I was the lucky winner in the fall of 1984. Somehow, I won the squadron lottery to represent the outfit in Las Vegas at the Annual Convention of Naval Aviation—Tailhook.
In September, when it was time to go, I travelled to Norfolk, VA, then to Atlanta, and finally to Vegas. It was to be a great break from the routine of work and life in Guantanamo.
All that flying of jets Monday through Friday, combined with fishing, boating, scuba diving, sailing, and racquetball all weekend long really could tax normal individuals. Maybe even tap them out completely. I was really looking forward to escaping the island for a little bit. Maybe. Not. I would actually miss the jets and lobster diving.
Vegas, if you have not been there, is different. All kinds of people pass through the oasis for many different reasons. It truly is a complete psychological study of the human condition.
The skipper told me I would have to attend the seminars and take “copious” notes on the latest technologies, procedures, systems, tactics, and political mine fields facing Naval Air. He did wink and say I should enjoy the evenings.
So, in the parlance of all aviators…, “There I was…” walking though the lobby of the hotel with some of the bubbas from all over the world, taking time off from the business of war to drop a couple of bills on games of chance.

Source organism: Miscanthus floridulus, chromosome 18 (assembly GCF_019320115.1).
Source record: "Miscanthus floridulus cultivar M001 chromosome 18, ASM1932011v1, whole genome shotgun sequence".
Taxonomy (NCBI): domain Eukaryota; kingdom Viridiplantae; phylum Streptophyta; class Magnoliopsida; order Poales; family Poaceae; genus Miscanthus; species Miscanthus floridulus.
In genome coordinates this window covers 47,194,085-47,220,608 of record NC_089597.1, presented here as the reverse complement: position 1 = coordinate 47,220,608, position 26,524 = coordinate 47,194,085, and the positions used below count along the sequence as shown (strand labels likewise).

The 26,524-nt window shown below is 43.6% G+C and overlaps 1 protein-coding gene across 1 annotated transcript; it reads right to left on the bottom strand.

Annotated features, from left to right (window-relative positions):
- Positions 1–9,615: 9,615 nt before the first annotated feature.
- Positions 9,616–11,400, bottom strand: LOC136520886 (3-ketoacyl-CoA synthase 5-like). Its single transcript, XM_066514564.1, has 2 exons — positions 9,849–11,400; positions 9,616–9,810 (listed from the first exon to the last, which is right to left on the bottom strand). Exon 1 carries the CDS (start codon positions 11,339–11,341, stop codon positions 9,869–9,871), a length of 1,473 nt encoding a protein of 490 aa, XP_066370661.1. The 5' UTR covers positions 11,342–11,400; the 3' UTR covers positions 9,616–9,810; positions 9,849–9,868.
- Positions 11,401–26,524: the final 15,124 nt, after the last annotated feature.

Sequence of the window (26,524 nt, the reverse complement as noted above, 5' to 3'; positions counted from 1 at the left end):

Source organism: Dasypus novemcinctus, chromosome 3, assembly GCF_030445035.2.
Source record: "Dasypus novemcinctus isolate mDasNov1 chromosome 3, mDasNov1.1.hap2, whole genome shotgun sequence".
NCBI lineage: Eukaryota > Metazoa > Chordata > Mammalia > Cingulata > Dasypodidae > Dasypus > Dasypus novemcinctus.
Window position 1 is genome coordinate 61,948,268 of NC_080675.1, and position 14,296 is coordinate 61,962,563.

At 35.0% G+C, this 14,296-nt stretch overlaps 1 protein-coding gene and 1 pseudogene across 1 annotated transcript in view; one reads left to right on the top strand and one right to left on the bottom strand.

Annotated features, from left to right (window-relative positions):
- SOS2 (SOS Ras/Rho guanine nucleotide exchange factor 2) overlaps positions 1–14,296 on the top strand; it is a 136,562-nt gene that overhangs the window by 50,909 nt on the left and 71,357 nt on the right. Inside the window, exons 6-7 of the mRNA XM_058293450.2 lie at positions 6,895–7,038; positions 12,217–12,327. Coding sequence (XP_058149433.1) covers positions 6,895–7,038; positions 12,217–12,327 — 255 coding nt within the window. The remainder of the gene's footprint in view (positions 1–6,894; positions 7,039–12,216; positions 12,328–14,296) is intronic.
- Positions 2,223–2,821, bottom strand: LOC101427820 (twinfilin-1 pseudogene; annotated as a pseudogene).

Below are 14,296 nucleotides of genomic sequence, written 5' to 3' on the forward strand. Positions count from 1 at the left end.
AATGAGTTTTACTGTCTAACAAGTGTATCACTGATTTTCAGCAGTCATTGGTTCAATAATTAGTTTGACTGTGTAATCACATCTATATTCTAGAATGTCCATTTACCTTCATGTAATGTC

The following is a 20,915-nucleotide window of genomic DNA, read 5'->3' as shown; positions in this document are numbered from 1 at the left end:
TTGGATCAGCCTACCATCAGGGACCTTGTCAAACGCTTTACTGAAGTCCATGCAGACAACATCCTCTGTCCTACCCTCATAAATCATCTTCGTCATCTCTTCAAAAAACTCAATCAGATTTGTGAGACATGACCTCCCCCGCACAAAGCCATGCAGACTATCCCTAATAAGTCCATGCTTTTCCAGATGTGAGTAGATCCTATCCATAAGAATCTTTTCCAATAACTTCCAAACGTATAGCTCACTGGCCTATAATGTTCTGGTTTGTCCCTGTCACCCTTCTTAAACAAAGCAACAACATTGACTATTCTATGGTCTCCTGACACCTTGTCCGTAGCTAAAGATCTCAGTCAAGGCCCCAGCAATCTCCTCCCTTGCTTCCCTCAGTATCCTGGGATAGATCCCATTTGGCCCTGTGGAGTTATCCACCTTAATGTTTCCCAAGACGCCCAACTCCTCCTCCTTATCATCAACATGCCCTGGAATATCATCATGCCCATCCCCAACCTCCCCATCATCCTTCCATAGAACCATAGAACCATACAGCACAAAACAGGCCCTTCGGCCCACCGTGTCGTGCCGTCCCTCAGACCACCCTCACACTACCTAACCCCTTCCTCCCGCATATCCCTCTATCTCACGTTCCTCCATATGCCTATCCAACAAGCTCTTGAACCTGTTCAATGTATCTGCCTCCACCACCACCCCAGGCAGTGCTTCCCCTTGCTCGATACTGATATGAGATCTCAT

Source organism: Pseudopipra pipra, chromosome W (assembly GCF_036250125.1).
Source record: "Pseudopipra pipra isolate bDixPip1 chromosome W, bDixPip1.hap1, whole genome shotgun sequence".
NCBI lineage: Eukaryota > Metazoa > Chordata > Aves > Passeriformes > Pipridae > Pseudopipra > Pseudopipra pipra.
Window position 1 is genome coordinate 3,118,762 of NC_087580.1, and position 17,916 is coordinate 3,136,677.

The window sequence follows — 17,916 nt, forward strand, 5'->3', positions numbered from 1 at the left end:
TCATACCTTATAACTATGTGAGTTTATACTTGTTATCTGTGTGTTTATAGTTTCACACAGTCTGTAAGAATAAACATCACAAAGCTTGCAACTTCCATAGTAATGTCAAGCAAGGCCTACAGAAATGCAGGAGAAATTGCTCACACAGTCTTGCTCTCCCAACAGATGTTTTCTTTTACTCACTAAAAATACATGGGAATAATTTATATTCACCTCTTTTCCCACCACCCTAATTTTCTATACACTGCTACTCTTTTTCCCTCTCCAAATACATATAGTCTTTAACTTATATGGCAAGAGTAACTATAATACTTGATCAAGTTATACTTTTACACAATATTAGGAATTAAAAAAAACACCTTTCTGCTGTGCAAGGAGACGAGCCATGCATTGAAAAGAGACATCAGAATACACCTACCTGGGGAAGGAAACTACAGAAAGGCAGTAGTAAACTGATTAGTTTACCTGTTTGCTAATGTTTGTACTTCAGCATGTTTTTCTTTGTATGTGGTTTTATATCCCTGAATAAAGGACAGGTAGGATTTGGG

I never was much of a gambler, but being in Las Vegas is a wonderful excuse to watch people. The frequency of running into old friends from all over the world where or when you least expect is also a pleasant event.
With this in mind, I was not the least surprised when in the middle of the huge lobby, I saw a friendly, warm, and familiar face.
I could not quite remember her name, but I felt confident she was one of my teachers from junior high or high school. As we passed, she smiled and appeared to recognize me.
“Hello,” she said, again, with a familiar voice.
I said, “Hello.”
Afterward, we continued on our separate ways in the company of our respective partners. She, with someone who may have been her husband; me, with another of the fleet pilots.
As we walked, I mentioned to the other pilot about the lady who may have been one of my schoolteachers from Tampa. He stopped, turned around, and looked at her.
“Yeah, she looks familiar to me, too,” he stated. As I was trying to figure that out, she and her husband turned and were on their way. My friend was from Colorado so I knew he was not in our class in Tampa.
He allowed just the right amount of time to pass.
“You bozo!” my friend said. “That’s Geraldine Ferraro.”
Her face was familiar to me because she was at the start of her vice-presidential run for the White House. She and Walter Mondale were on TV quite a bit in those days of 1986.
When she returned my cursory hello, she didn’t know my wingman or me. She was just being a friendly politician, looking for more votes.
Geraldine Ferraro acquired a special place in history. And I was happy enough to have been one of millions to have passed by her in person.
Job well done; rest peacefully, Mrs. Ferraro.
© 2011 J. Clark